There’s nothing quite like finding a way to turn something that’s often against you into something that works for you. Actress Kelly Marie Tran (Raya and the Last Dragon) suffered all the abuses that the social media age has fostered, highlighting the truly despicable, misogynistic, racist, shallow, and hurtful place the internet can be, and yet she now is partially responsible for bringing to life a documentary that not only highlights the positive influences that can exist online, but focuses on yet another Asian-American female artist who has used the medium of social media to propel herself not only to stardom, but to international acclaim and total dominion over her craft, business, art and, yes, social media, to become an influencer of the most positive (and powerful) kind. In one film, Tran and everyone involved with Lily Topples the World, a new documentary from Jeremy Workman, prove that negativity and hate will always be drowned out by talent, passion, hard work, and teamwork and that great stories can be found everywhere, even in the dark abyss of the internet.
Tran serves as the executive producer of Lily Topples the World, the entertaining documentary which won the Documentary Feature Grand Jury Prize this year’s SXSW Festival, and deserves to have long legs in the upcoming Oscar race. It tells the story of Lily Hevesh, the world’s greatest—and most famous—domino artist. Don’t worry, I hadn’t heard of her either, but that’s probably because I’m over 50. In the world of Gen Z, or to anyone who knows about the vast community of YouTube creators who own the internet, Hevesh is a legend, boasting over three million subscribers on the platform.
What attracts so many people to her channel is her domino art, where she builds elaborate structures made from dominos, which often take weeks or months to build, and then films them all falling down, in carefully calibrated and beautiful patterns, a true blend of engineering, artistry, and patience. Hevesh has become a bonafide celebrity in the world of YouTube creators, but in the world of domino artists (of which there are many more than you would think), she is all four Beatles rolled into one. Workman not only introduces the audience to Lily but takes us into the world of online creators and those who specifically have dedicated themselves to the world of dominos as an artistic and creative medium.
It’s impossible to not think of The Queen’s Gambit while watching Lily Topples the World. Intentional or not, Workman establishes his own protagonist as a woman who dominates in a field that is otherwise exclusively men, and, much like the main character of the uber-popular Netflix series that took the world by storm last summer, Lily herself is often uncomfortable with the attention and notoriety her fame brings her, but still relishes the opportunities to walk through all the doors she herself has kicked in.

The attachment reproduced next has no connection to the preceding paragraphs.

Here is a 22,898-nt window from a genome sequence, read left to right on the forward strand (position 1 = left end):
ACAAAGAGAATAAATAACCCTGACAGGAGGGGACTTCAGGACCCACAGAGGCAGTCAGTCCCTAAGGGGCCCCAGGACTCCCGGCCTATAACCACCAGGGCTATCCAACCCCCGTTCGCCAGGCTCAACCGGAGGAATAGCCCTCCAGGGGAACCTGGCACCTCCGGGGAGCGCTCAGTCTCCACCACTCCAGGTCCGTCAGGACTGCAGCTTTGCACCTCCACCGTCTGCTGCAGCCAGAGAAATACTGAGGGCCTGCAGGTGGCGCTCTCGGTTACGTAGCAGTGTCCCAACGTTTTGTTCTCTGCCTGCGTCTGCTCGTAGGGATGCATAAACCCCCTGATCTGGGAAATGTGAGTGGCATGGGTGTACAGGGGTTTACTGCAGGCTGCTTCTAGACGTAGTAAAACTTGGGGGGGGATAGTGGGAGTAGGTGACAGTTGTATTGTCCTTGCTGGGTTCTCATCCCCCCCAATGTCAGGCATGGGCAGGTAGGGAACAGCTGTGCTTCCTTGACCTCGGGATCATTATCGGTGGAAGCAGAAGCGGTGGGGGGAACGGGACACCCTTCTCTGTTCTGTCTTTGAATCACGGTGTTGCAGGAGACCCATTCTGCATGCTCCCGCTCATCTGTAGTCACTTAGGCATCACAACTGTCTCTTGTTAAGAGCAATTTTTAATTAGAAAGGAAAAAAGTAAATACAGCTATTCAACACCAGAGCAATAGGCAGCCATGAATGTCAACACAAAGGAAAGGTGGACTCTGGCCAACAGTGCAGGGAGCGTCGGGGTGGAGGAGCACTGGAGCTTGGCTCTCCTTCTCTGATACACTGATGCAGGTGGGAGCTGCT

The film’s best moments are when Lily meets her fans, mostly boys, who geek out over her as if she were a rock star. And why shouldn’t she be? In this world where fame is handed to people who literally do nothing more than influence others, it’s almost overwhelming to see adoration bestowed upon someone as modest, grounded, hardworking, talented, and kind as Lily is. And with a great story to boot.
Workman takes us all the way back to Lily’s adoption as a baby from China by her white middle-class family in New Hampshire. We learn how she grew up the only Asian kid and fell in love with dominos at an early age. Lily herself walks us through how a hobby became a passion and how it has come to define her—for the better. Her sense of self-awareness and quiet confidence is endearing and hopeful, her Clark Kent-ian manner taking you off guard until she reveals her true superpower.
And a superpower it is. While the gender politics, social media revolution, and moving personal story are all nice, what makes Lily Topples the World the jaw-dropping experience that it is are the dozens of domino dances that fill the film, eye-popping and awe-inducing feats of engineering and steady hands that run completely contrary to everything people believe about young people today. Lily, along with her group of fellow domino artists who help her, aren’t unfocused, phone-addicted, dispassionate kids who are disconnected from the world around them. In fact, quite the opposite is true, as the film spends most of its time with Lily and her friends as they carefully, artfully, build elaborate labyrinths, towers, sprawling canvasses of dominos, delicately placing each piece, engaging in a ballet of careful steps, pinpoint measurements, mathematical planning, and patience, patience, patience.
Some people may find the constant threat of one false move, one violent sneeze, or one misstep destroying months of painstaking work a source of anxiety, but others may find the grace and calm of these artists to be soothing and hypnotic. Either way, the result, when these pieces of art reach their completion, and the first domino is pushed to release the chain of colorful plastic rectangles falling to form a perfectly crafted pattern, is truly exhilarating.
Lily Topples the World reminds us, much like The Martian did, that math is cool. Lily herself points out early in the film that domino artistry combines elements of engineering, geometry, math, and artistic expression in ways that few other mediums do. This film celebrates so many things that should be celebrated more in our culture and shines a spotlight on the exact kind of person we all should want our kids to idolize. In the end, if the internet has made Lily Havesh a star, maybe it’s not so bad after all.